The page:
All data of a given object can be queried by selecting all triples with a given subject id (one query per datatype triple table). That seems to be inefficient and it is: compared to the situation where an object can be stored in a single record, the triplestore is always slower. However, in a more complex situation a relational database requires you to join many tables to fetch all data. We use 5 separate queries (one per datatype table) to fetch all object data from the triplestore. This turned out faster than a single union query on the five queries. We use the same 5 queries to fetch all data of any desired number of objects. Here a the queries needed to fetch object data from three objects identified by the ids 12076, 12077, and 12078:

SELECT `object` FROM `triple_varchar` WHERE `subject_id` IN (12076, 12077, 12078);
SELECT `object` FROM `triple_longtext` WHERE `subject_id` IN (12076, 12077, 12078);
SELECT `object` FROM `triple_integer` WHERE `subject_id` IN (12076, 12077, 12078);
SELECT `object` FROM `triple_double` WHERE `subject_id` IN (12076, 12077, 12078);
SELECT `object` FROM `triple_datetime` WHERE `subject_id` IN (12076, 12077, 12078);

You can see that the object-data is fetched from the database without having to provide explicit type or attribute information. The type of the object is stored in one of the triples. This is useful in case of inheritance where the exact type of an object can only be determined at runtime.

Arrays and multilinguality

Many object attributes have an array datatype (an unordered set). To model these in a relational database you would need a separate table for each of these attributes. Querying all attributes of a series of objects including these array attributes is far from easy. In the triple store you can model an unordered set as a series of triples having the same subject and predicate and a different object. When you query all object data, you will get the array values the same way as you get the scalar values.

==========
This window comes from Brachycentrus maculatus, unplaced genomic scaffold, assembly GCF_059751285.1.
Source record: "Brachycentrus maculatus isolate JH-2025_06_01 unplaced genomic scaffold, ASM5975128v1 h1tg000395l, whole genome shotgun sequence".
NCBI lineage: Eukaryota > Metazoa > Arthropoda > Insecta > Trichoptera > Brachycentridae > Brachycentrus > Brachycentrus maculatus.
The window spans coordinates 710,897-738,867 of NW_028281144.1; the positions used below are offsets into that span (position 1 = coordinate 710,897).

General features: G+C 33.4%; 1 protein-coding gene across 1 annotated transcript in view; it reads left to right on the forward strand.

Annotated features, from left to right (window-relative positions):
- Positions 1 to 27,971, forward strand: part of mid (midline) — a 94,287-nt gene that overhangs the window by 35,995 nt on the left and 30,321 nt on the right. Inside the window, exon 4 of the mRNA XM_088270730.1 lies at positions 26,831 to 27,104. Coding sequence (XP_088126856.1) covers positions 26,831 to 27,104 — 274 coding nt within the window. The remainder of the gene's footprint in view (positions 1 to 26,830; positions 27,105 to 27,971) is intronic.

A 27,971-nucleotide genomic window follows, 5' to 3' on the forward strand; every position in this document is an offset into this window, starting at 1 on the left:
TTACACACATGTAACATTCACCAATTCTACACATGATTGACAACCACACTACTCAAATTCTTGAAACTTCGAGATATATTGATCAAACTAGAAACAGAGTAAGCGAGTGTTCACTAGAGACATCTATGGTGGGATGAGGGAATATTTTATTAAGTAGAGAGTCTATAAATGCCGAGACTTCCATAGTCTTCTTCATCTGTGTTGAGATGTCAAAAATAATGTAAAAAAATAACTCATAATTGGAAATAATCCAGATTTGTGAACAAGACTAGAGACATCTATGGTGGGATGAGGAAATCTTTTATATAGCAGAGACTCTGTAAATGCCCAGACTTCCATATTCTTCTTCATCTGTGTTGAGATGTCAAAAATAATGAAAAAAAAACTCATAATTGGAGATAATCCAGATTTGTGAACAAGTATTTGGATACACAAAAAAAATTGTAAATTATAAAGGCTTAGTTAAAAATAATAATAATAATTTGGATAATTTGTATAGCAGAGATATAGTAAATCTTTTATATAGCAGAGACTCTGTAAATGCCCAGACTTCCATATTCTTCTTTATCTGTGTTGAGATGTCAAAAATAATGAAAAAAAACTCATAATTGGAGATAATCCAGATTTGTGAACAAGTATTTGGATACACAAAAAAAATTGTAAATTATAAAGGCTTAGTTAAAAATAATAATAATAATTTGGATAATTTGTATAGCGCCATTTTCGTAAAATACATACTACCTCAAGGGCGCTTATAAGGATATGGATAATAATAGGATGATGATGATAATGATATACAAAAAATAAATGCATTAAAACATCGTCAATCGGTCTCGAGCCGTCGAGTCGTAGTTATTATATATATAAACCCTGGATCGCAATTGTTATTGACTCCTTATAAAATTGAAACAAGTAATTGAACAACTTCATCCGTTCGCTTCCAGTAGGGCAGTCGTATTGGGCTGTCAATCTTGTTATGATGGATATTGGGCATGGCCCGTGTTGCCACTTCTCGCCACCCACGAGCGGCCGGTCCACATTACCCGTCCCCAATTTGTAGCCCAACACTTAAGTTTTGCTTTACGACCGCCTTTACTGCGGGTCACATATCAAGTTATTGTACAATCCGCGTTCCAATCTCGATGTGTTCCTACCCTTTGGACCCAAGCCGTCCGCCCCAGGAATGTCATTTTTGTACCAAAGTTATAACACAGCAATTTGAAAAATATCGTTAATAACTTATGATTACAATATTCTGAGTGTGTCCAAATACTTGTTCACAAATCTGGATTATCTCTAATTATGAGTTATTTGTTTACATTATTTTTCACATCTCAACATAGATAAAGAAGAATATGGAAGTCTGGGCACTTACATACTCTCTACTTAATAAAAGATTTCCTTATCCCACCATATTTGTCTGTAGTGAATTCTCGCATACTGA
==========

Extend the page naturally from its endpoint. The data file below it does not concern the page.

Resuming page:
Multilinguality is also a hassle in relational databases. For each of the attributes that need to be available in more than one language the table structure needs to be adjusted and it is hard to avoid data duplication. In a triplestore you can treat a multilingual attribute almost like an array element. The only thing is that the predicates are similar but not the same. We use the following uri's for the representation of different language variants of an attribute: http://our-business.com/supplier/description#nl, http://our-business.com/supplier/description#en, http://our-business.com/supplier/description#de (in the tables these predicates are replaced by their integer ids for faster querying).

 

 

Data revision control

Version control is pretty common for developers when it comes to storing previous versions of their code. It allows you to track the changes of the code, revert to a previous version, and to work on the same file together. Still, when it comes to data, version control is very uncommon. And I think that is mainly because the overhead to create such a system is huge in a traditional relational database.